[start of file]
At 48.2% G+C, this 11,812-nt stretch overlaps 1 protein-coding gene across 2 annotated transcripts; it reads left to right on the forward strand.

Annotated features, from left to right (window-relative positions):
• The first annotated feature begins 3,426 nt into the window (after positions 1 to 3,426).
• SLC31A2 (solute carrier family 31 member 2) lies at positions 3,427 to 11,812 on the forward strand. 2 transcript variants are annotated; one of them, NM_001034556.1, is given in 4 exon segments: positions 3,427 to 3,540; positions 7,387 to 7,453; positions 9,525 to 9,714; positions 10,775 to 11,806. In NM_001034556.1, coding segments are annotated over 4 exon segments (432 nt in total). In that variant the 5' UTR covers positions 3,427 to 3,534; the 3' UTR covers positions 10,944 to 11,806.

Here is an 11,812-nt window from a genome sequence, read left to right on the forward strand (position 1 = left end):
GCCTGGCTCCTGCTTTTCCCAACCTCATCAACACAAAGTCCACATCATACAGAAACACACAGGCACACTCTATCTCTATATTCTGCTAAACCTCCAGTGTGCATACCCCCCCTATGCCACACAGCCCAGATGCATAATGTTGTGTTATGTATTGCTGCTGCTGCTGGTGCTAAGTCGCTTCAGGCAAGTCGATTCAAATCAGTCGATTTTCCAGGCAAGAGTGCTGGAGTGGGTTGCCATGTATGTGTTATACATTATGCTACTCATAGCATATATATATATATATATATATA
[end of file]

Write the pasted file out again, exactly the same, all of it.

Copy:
At 48.2% G+C, this 11,812-nt stretch overlaps 1 protein-coding gene across 2 annotated transcripts; it reads left to right on the forward strand.

Annotated features, from left to right (window-relative positions):
• The first annotated feature begins 3,426 nt into the window (after positions 1 to 3,426).
• SLC31A2 (solute carrier family 31 member 2) lies at positions 3,427 to 11,812 on the forward strand. 2 transcript variants are annotated; one of them, NM_001034556.1, is given in 4 exon segments: positions 3,427 to 3,540; positions 7,387 to 7,453; positions 9,525 to 9,714; positions 10,775 to 11,806. In NM_001034556.1, coding segments are annotated over 4 exon segments (432 nt in total). In that variant the 5' UTR covers positions 3,427 to 3,534; the 3' UTR covers positions 10,944 to 11,806.

Here is an 11,812-nt window from a genome sequence, read left to right on the forward strand (position 1 = left end):
GCCTGGCTCCTGCTTTTCCCAACCTCATCAACACAAAGTCCACATCATACAGAAACACACAGGCACACTCTATCTCTATATTCTGCTAAACCTCCAGTGTGCATACCCCCCCTATGCCACACAGCCCAGATGCATAATGTTGTGTTATGTATTGCTGCTGCTGCTGGTGCTAAGTCGCTTCAGGCAAGTCGATTCAAATCAGTCGATTTTCCAGGCAAGAGTGCTGGAGTGGGTTGCCATGTATGTGTTATACATTATGCTACTCATAGCATATATATATATATATATATATA